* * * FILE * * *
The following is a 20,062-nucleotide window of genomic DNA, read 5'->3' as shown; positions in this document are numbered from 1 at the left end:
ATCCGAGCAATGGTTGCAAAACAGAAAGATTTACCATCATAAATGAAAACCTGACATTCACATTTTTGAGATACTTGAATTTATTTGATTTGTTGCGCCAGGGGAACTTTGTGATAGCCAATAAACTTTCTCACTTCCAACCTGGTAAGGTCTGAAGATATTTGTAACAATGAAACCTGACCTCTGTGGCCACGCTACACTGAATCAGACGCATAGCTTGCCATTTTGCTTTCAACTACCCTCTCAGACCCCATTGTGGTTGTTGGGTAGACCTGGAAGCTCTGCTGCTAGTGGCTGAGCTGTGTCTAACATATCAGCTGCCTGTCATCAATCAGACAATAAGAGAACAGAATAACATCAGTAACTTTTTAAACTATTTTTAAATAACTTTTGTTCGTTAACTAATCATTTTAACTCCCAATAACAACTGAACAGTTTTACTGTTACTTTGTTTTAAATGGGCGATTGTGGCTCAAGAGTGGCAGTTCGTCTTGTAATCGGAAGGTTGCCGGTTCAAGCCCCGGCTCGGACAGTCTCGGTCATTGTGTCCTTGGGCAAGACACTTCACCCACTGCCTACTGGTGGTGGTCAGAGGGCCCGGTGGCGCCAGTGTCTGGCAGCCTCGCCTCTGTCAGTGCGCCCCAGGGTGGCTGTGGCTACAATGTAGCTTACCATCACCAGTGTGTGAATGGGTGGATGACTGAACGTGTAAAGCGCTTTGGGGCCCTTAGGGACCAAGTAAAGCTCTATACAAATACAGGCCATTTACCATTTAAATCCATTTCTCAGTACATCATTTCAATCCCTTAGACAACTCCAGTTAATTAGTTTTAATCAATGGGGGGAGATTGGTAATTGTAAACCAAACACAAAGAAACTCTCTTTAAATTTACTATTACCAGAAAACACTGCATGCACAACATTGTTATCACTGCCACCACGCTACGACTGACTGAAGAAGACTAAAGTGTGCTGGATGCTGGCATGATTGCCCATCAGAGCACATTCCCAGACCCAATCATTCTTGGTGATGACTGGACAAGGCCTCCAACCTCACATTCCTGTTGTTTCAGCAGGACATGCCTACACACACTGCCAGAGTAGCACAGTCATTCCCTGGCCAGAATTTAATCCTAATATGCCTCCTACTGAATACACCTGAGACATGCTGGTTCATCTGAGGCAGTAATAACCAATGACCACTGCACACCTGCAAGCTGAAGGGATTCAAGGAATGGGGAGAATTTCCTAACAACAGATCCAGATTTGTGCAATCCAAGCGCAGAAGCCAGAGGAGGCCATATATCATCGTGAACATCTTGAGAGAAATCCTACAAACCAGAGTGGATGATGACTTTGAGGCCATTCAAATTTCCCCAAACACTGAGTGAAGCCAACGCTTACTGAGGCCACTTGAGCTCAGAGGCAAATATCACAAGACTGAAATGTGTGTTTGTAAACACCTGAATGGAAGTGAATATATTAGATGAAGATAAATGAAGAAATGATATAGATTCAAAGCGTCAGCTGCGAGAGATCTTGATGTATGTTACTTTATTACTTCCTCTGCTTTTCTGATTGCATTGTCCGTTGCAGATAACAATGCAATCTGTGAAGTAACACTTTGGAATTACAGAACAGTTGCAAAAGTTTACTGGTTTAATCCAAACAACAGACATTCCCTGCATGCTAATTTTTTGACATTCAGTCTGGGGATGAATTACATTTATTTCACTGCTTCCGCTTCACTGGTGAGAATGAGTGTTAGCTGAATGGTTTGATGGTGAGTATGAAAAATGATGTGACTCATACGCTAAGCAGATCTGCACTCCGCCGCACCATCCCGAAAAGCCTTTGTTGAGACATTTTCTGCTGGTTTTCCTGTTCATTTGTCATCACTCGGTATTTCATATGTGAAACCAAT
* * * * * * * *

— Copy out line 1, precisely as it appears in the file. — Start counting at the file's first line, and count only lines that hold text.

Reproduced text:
The following is a 20,062-nucleotide window of genomic DNA, read 5'->3' as shown; positions in this document are numbered from 1 at the left end: